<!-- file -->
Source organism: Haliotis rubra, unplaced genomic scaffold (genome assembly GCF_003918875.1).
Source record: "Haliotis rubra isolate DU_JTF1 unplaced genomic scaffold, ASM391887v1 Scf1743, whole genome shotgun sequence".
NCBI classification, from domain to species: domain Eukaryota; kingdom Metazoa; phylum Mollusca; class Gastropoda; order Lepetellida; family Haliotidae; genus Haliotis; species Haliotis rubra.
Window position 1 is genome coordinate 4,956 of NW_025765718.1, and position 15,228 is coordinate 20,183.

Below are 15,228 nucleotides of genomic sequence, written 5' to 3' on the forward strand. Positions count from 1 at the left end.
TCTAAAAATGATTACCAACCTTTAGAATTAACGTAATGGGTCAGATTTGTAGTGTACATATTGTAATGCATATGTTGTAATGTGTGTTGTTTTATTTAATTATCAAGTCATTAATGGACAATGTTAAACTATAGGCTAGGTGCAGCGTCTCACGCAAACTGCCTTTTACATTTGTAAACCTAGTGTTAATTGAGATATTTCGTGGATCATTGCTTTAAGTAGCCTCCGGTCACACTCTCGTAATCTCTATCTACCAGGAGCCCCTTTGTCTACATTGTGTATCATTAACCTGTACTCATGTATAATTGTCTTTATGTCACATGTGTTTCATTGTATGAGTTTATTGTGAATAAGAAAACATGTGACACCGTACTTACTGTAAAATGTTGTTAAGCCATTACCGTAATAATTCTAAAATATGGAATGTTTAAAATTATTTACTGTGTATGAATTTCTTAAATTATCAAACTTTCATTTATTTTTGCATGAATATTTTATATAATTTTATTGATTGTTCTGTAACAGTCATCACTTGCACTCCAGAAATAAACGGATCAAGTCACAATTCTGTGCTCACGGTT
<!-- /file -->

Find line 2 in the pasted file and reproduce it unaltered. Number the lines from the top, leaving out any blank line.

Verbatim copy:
Source record: "Haliotis rubra isolate DU_JTF1 unplaced genomic scaffold, ASM391887v1 Scf1743, whole genome shotgun sequence".